It may appear as if the Executive and Legislative Branches of the Liberian Government are at variance over the issue of this year’s Midterm Senatorial Elections, already scheduled for October 14. Liberian Chief Executive Ellen Johnson-Sirleaf, acting in consonance with the powers vested in her by the 1986 Liberian Constitution and Declaration of the State of Emergency, on October 4, 2014, issued a Proclamation indefinitely suspending the holding of the October 14, 2014 Mid-Term Senatorial Elections, following a communication to the Legislature.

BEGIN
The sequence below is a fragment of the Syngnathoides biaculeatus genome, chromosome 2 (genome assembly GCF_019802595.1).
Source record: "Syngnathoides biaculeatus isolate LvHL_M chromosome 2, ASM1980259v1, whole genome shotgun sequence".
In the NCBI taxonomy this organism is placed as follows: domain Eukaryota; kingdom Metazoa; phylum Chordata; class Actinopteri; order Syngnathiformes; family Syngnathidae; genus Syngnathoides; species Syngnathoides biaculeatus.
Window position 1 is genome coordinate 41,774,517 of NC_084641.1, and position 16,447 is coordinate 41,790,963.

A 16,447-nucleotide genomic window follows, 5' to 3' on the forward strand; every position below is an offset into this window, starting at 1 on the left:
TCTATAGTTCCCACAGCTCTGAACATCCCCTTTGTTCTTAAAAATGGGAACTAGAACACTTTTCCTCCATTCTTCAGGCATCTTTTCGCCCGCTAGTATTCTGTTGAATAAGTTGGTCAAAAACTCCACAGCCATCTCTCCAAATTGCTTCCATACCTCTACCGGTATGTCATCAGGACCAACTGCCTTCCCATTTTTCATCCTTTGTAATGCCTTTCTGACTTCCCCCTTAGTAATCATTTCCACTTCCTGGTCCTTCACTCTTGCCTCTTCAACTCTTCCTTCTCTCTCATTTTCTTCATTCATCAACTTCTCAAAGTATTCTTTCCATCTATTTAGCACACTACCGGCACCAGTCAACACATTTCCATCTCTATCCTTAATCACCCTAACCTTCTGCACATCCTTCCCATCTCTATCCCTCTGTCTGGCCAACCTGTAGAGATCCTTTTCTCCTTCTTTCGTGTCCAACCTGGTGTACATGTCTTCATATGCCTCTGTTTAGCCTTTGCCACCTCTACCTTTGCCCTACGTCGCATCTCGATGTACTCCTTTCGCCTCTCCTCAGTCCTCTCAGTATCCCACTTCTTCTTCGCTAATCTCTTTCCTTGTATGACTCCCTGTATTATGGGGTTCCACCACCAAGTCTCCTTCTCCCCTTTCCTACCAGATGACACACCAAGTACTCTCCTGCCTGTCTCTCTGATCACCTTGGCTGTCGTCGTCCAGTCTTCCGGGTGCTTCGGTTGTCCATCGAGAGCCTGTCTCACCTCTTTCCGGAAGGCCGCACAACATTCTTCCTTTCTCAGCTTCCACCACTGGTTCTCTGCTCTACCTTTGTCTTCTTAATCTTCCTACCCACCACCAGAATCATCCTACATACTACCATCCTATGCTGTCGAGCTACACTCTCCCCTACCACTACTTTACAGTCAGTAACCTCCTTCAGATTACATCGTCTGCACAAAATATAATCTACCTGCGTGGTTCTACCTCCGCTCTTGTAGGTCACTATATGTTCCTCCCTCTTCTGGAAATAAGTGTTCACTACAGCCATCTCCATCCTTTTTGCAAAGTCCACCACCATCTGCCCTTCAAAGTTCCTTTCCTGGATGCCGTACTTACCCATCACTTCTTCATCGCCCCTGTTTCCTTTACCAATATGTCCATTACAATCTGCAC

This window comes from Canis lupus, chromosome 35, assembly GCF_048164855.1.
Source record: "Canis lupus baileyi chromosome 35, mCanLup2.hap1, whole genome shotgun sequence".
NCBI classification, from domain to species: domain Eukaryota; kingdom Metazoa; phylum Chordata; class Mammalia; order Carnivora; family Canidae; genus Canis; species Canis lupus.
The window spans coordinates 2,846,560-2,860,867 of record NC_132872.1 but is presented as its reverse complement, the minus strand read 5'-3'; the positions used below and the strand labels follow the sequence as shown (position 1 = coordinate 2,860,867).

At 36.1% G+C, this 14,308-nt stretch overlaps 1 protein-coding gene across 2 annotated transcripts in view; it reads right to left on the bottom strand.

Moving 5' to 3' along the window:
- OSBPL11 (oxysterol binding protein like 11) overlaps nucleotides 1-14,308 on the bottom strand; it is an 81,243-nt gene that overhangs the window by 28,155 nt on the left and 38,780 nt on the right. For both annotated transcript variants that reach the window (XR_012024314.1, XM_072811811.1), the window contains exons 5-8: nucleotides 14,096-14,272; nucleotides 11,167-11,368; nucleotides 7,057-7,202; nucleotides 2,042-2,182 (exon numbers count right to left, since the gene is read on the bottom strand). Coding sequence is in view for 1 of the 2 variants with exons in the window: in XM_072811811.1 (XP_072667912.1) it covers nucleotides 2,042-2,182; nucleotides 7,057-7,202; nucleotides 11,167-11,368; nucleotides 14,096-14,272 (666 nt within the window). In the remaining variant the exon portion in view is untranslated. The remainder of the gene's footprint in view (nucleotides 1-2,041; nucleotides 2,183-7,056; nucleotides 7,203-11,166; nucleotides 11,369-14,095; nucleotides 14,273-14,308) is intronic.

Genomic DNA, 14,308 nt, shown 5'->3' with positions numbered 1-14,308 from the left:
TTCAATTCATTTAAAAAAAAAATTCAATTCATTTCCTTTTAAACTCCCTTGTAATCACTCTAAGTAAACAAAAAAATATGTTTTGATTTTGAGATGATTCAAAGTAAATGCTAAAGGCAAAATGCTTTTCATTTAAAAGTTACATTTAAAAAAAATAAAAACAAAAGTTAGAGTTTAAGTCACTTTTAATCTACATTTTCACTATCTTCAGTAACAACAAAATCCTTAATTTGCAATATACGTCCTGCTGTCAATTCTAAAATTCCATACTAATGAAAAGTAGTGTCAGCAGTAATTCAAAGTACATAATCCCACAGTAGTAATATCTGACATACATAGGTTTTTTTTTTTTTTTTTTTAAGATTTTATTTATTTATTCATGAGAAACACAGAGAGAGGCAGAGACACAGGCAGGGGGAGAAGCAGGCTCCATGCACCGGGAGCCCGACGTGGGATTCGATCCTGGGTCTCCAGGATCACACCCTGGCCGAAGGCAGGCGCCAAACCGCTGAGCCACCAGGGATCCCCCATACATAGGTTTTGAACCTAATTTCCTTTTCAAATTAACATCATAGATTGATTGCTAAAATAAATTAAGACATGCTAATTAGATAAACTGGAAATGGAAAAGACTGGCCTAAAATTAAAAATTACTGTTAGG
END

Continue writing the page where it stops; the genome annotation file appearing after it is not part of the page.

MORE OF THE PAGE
The Proclamation attributed the President’s decision to the current national health crisis: “As a consequence of the measures taken by the Government under the State of Emergency to contain the spread and eradicate the virus, the continued prevalence of the Virus, and other self-surviving measures taken by the people in restricting their travel and contacts, necessary for a free, open and transparent political atmosphere, the National Elections Commission, the Institution clothed with the authority to conduct elections in Liberia, has informed the Government that it has been unable to undertake several of the processes that are prerequisites to conducting the pending 2014 Senatorial Elections, including the deployment of staff in the field to conduct civil/voter education, the recruitment and deployment of the required polling staff at polling centers, the importation of basic, essential and sensitive electoral materials due to the suspension of flights to Liberia, the requisite campaigning by senatorial candidates and the monitoring of the process and activities by the NEC to ensure that there are no violations of the Elections Law and that violations are adequately addressed.”